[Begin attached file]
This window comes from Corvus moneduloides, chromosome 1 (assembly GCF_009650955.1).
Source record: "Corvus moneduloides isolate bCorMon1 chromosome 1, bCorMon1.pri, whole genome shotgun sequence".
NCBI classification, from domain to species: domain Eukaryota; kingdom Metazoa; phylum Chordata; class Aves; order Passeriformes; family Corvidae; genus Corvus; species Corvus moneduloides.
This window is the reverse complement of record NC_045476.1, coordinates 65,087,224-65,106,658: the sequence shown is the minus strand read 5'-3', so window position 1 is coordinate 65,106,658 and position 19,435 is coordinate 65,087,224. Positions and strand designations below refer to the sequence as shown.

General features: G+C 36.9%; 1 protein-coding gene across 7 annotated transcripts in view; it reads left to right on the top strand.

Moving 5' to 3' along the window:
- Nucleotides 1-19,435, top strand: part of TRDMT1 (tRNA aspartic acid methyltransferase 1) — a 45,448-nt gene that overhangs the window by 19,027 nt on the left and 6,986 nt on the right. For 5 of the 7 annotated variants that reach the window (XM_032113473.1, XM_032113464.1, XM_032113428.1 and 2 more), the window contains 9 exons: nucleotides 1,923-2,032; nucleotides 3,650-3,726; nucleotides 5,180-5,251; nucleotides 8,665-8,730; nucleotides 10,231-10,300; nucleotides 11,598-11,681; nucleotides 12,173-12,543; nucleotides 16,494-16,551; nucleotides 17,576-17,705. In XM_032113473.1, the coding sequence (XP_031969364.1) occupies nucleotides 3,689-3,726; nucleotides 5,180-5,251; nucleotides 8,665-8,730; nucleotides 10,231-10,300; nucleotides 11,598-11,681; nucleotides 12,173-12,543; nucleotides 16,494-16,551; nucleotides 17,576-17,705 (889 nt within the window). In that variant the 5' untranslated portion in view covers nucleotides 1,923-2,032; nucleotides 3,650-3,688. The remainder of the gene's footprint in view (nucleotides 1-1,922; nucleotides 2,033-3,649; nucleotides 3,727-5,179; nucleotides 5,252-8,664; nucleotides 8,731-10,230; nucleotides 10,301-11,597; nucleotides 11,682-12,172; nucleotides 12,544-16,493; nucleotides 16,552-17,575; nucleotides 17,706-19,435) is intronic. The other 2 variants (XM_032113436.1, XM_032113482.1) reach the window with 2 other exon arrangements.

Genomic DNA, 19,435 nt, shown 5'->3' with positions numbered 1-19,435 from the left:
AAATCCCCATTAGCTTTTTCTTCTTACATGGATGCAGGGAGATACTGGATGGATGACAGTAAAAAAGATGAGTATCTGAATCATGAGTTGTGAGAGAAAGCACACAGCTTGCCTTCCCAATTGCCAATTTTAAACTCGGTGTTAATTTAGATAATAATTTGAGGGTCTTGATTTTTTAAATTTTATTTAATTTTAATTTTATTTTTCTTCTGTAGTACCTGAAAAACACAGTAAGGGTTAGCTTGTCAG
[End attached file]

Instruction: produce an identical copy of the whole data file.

This window comes from Corvus moneduloides, chromosome 1 (assembly GCF_009650955.1).
Source record: "Corvus moneduloides isolate bCorMon1 chromosome 1, bCorMon1.pri, whole genome shotgun sequence".
NCBI classification, from domain to species: domain Eukaryota; kingdom Metazoa; phylum Chordata; class Aves; order Passeriformes; family Corvidae; genus Corvus; species Corvus moneduloides.
This window is the reverse complement of record NC_045476.1, coordinates 65,087,224-65,106,658: the sequence shown is the minus strand read 5'-3', so window position 1 is coordinate 65,106,658 and position 19,435 is coordinate 65,087,224. Positions and strand designations below refer to the sequence as shown.

General features: G+C 36.9%; 1 protein-coding gene across 7 annotated transcripts in view; it reads left to right on the top strand.

Moving 5' to 3' along the window:
- Nucleotides 1-19,435, top strand: part of TRDMT1 (tRNA aspartic acid methyltransferase 1) — a 45,448-nt gene that overhangs the window by 19,027 nt on the left and 6,986 nt on the right. For 5 of the 7 annotated variants that reach the window (XM_032113473.1, XM_032113464.1, XM_032113428.1 and 2 more), the window contains 9 exons: nucleotides 1,923-2,032; nucleotides 3,650-3,726; nucleotides 5,180-5,251; nucleotides 8,665-8,730; nucleotides 10,231-10,300; nucleotides 11,598-11,681; nucleotides 12,173-12,543; nucleotides 16,494-16,551; nucleotides 17,576-17,705. In XM_032113473.1, the coding sequence (XP_031969364.1) occupies nucleotides 3,689-3,726; nucleotides 5,180-5,251; nucleotides 8,665-8,730; nucleotides 10,231-10,300; nucleotides 11,598-11,681; nucleotides 12,173-12,543; nucleotides 16,494-16,551; nucleotides 17,576-17,705 (889 nt within the window). In that variant the 5' untranslated portion in view covers nucleotides 1,923-2,032; nucleotides 3,650-3,688. The remainder of the gene's footprint in view (nucleotides 1-1,922; nucleotides 2,033-3,649; nucleotides 3,727-5,179; nucleotides 5,252-8,664; nucleotides 8,731-10,230; nucleotides 10,301-11,597; nucleotides 11,682-12,172; nucleotides 12,544-16,493; nucleotides 16,552-17,575; nucleotides 17,706-19,435) is intronic. The other 2 variants (XM_032113436.1, XM_032113482.1) reach the window with 2 other exon arrangements.

Genomic DNA, 19,435 nt, shown 5'->3' with positions numbered 1-19,435 from the left:
AAATCCCCATTAGCTTTTTCTTCTTACATGGATGCAGGGAGATACTGGATGGATGACAGTAAAAAAGATGAGTATCTGAATCATGAGTTGTGAGAGAAAGCACACAGCTTGCCTTCCCAATTGCCAATTTTAAACTCGGTGTTAATTTAGATAATAATTTGAGGGTCTTGATTTTTTAAATTTTATTTAATTTTAATTTTATTTTTCTTCTGTAGTACCTGAAAAACACAGTAAGGGTTAGCTTGTCAG